Medicare Part D provides medication coverage for seniors but it is a very complicated and every changing program that confuses both patients and providers. A team of WesternU student pharmacists have been trained by Drs Hata and Shimomura to give presentations to healthcare professionals and healthcare professional students. On January 28, 2016, second year student pharmacists Alex Poladian, Mane Keshishyan, Natalie Nguyen, Donna Phan and Daniel Tieu gave a Noon presentation to the WesternU Chapter of the American Geriatrics Association (AGS).
Dr Keith Yoshizuka is a pharmacist and a lawyer and teaches forensic toxicology at Touro University in Vallejo. He spoke on "Legal Consulting: How to be an expert witness." A couple of reflections written by students taking the Noon Elective Seminar are posted below:
Alison Lee, PharmD Candidate 2019
Dr. Keith Yoshizuka presented on the job opportunities and on the details involving the field of forensic toxicology. A lot of the presentation centered around pharmacy law. You don’t need to have a law degree in order to testify in court related to pharmacy. There are very few pharmacists with law degrees in the first place. Dr. Yoshizuka said there are about 200 pharmacists with law degrees in the nation. I have never heard of this aspect of pharmacy and am interested in learning more about how this field operates. Forensic pharmacists testify on actions of drugs, mechanisms, side effects, interactions, and standard of practice only for that of a pharmacist. He mentioned that you don’t get to pick which side you represent. You are better off being nonspecific in how you can help a potential client. The chances of getting paid are also better with insurance companies or defendants than plaintiffs. It is better to wait until signing the contract before you start revealing your plans. This seminar was great for tips on how to navigate law in relation to pharmacy.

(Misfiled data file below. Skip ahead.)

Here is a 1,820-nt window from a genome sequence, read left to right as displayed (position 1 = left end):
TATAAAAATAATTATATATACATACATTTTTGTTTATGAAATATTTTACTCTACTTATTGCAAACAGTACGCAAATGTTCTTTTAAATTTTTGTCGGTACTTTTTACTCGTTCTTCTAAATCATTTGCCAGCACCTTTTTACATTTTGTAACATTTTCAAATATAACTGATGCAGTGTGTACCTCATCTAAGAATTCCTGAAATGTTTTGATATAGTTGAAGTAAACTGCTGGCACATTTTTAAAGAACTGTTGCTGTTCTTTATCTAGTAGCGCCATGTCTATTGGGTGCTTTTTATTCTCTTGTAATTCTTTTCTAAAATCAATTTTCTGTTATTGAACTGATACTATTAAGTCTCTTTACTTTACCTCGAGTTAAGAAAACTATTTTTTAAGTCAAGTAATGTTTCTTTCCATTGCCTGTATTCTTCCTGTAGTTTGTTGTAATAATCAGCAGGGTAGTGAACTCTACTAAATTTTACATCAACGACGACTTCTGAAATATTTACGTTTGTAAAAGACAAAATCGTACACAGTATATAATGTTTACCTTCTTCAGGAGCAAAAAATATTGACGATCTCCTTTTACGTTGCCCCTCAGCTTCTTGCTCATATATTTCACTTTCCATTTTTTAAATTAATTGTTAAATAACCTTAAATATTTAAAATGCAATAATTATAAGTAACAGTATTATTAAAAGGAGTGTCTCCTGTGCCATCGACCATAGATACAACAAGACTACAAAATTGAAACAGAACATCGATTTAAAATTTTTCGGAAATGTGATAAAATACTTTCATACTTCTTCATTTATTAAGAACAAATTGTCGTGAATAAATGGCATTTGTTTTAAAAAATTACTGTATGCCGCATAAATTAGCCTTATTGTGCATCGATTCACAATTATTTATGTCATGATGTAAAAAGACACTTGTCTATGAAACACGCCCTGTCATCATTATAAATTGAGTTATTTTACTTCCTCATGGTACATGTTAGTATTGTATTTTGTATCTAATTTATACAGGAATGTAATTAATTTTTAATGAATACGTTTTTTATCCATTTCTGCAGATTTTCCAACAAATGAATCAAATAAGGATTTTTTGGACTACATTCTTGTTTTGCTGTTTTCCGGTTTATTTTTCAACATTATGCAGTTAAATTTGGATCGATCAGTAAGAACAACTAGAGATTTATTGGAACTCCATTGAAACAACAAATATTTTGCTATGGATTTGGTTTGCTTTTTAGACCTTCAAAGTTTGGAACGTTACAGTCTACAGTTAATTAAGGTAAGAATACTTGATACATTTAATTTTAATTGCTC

Jasmine Truong, PharmD Candidate 2019
Dr. Yoshizuka started off by stating how forensic toxicology involves testifying at trial and being an expert witness. He elaborated on how pharmacy involves lifelong learning, how having pharmacy experience right now is important, and how residency is highly recommended. He also explained that forensic toxicology specifically involves testifying about the action of drugs, mechanism of drugs, side effects and drug interactions, the standard of practice, and the meaning of lab test results since pharmacists are the drug experts. He said that it is important to consider how you do not get to choose which side of the trial contacts you, but that may influence you on whether or not you want to take the client. It is also essential that you do not “give away the store before signing the agreement (or contract)”. To prepare for a trial, he explained that all the case materials should be read, the statute of what the prosecution is required to prove should be reviewed for criminal cases, and a thorough literature search of all drugs should be conducted. Furthermore, he named several things that pharmacy schools do not teach us. This includes what happens to the patient after death. Autopsies are not conducted right away when the body is still warm, and this alters the results of the autopsy. In addition, they typically retrieve blood samples from the heart because it is easy, even though it is more accurate to take blood samples from the femoral artery. He then listed the qualifications to be considered as an expert witness (i.e. PharmD, residency, etc.). He also provided various tips for this field of pharmacy including documenting and referencing everything as well as the following statement, “Think clinically, globally, and logically. It is important not to let your emotions cloud your judgment”. This is the keeper idea that I took away from this seminar. I find that I do let my emotions get the best of me in situations that call for a more logical approach. I feel that this piece of advice is important to apply to my practice in the future, since being a pharmacist requires abiding by the law and not letting the emotions of the patient and your own emotions steer you away from this task.